JVP’s update is an indirect acknowledgement that the campaign was rooted in a hyperbolic, anti-Semitic smear. And the investigation showed how rhetoric falsely linking Israeli police training to American police killing black people has been repeated by Israel bashers like Linda Sarsour, Marc Lamont Hill and Nation of Islam leader Louis Farrakhan.

Despite its new disclaimer, JVP has not acknowledged its own role pushing the kind of anti-Semitic rhetoric it now warns against. Despite engaging in rhetoric it now says “provides fodder for those racist and antisemitic tropes,” it wants people to believe the rest of the campaign is grounded in truth. That’s simply not the case.

The IPT spoke with exchange organizers and participants. Each said the programs contained no hands-on training of any kind. And rather than pushing a message of oppression, the chiefs said the programs emphasized the importance of good community relations, of making sure disparate community voices are heard.

“So I knew my experience was nothing even close to what [critics] were trying to portray or what they’ve said was the purpose of the training, the executive level leadership training,” Fayetteville, N.C. Police Chief Gina V. Hawkins said. “Definitely, none of the information in regards to any type of policing that’s against any type of demographics, because that, one, would go totally against my beliefs, and totally against the beliefs of law enforcement, the professional law enforcement that we know.”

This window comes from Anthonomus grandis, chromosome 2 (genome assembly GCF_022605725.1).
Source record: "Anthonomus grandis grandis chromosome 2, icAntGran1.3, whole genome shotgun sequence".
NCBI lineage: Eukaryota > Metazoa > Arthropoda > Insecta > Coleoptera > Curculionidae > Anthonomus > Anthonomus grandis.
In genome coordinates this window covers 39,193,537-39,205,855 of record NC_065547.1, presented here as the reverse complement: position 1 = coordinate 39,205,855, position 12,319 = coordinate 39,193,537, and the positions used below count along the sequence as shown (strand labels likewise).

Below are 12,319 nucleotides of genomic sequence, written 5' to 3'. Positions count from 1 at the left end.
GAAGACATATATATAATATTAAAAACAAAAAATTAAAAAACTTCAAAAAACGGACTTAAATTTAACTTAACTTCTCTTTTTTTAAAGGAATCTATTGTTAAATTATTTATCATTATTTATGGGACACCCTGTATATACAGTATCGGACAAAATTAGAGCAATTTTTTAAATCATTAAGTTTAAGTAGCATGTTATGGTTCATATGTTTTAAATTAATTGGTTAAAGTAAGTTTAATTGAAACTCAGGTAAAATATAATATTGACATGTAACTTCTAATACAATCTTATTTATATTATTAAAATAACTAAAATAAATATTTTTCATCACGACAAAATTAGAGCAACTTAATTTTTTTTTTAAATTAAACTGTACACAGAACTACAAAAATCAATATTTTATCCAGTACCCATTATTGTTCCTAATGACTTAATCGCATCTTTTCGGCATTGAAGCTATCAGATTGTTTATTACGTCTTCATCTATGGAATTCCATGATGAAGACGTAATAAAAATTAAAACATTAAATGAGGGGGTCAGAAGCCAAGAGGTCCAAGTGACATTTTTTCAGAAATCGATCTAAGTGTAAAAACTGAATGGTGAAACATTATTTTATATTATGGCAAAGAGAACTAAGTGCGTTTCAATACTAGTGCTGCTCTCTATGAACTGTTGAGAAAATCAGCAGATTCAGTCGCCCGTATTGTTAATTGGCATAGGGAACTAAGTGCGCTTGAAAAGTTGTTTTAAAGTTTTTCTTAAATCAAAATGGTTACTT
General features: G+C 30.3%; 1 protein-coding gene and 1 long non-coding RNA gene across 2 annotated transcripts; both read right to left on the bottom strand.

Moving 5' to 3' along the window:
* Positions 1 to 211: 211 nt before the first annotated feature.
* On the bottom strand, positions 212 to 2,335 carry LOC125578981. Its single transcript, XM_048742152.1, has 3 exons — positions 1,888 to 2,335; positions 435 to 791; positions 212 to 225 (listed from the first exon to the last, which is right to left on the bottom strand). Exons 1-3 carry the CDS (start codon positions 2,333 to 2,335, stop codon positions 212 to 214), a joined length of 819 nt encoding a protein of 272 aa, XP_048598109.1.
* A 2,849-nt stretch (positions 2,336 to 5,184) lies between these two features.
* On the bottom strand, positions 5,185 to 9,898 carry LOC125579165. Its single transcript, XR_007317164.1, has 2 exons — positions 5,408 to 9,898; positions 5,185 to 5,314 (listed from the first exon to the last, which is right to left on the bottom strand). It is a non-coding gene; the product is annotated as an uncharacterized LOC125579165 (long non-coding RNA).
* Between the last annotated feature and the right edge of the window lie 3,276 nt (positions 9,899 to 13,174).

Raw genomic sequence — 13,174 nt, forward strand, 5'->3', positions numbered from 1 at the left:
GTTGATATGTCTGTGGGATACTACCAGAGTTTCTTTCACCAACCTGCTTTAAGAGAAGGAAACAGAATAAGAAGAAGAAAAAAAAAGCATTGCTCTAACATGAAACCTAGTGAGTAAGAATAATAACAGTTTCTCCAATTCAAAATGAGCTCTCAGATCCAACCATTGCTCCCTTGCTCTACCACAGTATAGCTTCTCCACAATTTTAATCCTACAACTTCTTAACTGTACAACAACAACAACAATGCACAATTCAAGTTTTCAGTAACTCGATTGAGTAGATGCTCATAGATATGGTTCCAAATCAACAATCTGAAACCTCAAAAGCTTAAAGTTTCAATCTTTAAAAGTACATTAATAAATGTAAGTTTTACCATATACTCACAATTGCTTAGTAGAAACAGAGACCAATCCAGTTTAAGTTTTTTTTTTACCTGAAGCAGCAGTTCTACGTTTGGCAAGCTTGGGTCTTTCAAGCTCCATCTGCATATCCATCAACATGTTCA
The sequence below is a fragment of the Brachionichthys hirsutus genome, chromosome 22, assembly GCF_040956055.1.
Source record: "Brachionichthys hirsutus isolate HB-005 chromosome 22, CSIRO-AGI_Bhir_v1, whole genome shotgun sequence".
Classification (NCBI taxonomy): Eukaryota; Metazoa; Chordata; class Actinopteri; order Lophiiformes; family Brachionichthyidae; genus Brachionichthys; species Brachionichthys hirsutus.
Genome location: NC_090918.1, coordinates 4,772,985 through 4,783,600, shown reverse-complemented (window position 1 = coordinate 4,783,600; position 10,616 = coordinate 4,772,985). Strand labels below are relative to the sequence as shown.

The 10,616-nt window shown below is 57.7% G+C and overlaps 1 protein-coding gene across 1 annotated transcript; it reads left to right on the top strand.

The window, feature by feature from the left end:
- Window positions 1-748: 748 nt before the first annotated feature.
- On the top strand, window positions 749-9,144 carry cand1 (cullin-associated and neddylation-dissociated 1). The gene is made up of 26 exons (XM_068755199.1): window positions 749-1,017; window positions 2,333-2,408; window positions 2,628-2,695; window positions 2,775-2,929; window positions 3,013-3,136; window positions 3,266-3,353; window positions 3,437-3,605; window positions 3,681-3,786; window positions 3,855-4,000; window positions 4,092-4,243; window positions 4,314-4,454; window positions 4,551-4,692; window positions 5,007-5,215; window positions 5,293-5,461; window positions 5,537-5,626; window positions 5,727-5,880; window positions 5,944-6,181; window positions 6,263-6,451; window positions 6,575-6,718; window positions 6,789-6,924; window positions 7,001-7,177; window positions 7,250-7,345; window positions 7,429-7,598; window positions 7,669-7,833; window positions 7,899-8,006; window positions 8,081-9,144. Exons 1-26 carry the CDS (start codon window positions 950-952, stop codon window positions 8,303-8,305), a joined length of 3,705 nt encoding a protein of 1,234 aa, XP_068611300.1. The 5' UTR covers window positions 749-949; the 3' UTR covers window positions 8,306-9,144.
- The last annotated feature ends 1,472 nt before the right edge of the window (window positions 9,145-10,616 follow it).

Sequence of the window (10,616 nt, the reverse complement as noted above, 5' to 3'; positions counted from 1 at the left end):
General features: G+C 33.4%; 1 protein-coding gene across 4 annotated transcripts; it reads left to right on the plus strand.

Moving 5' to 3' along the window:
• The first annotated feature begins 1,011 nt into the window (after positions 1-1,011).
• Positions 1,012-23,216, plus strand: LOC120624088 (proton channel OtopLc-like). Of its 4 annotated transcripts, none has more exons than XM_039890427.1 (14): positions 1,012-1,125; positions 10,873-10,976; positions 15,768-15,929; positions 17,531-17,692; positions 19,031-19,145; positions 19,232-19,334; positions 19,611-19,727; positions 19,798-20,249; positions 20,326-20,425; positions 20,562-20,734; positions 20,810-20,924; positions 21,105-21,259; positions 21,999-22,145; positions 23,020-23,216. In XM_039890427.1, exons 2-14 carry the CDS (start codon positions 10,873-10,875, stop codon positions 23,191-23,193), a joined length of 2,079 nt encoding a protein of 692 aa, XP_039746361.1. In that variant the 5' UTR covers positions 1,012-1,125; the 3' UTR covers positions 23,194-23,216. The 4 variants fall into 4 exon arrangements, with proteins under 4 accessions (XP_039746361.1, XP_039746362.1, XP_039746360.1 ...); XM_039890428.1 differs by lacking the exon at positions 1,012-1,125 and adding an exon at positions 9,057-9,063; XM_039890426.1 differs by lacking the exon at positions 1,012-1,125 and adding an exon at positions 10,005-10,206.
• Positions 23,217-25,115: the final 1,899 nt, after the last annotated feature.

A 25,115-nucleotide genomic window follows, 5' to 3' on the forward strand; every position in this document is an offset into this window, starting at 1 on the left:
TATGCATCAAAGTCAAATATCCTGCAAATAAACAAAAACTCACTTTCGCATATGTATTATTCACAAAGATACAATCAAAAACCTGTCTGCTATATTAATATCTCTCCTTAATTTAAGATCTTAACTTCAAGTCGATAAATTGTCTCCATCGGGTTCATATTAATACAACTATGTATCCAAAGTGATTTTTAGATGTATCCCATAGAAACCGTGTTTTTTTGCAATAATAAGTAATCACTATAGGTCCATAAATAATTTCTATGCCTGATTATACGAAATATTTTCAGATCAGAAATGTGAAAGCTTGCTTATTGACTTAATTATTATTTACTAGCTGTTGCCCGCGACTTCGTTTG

LaGrange, Ga. Chief Louis Dekmar, a past president of the International Association of Chiefs of Police, has traveled to Israel repeatedly to meet with counterparts there and knows many other police exchange alumni. None has returned saying, “Man, you’re not going to believe what we learned about crowd control or you’re not going to believe what we learned about new interrogation techniques.”

Rather, Dekmar said, “It’s how the Israeli police, under extremely difficult circumstances, has a respect for human rights and civil rights, the accountability system that includes the courts and how they do a very good job under difficult circumstances.”

When the AMP claims that the programs “exacerbate U.S. law enforcement officials’ disproportionate use of force, especially against people of color,” the video shows a New York Police Department car rolling into a crowd of protesters.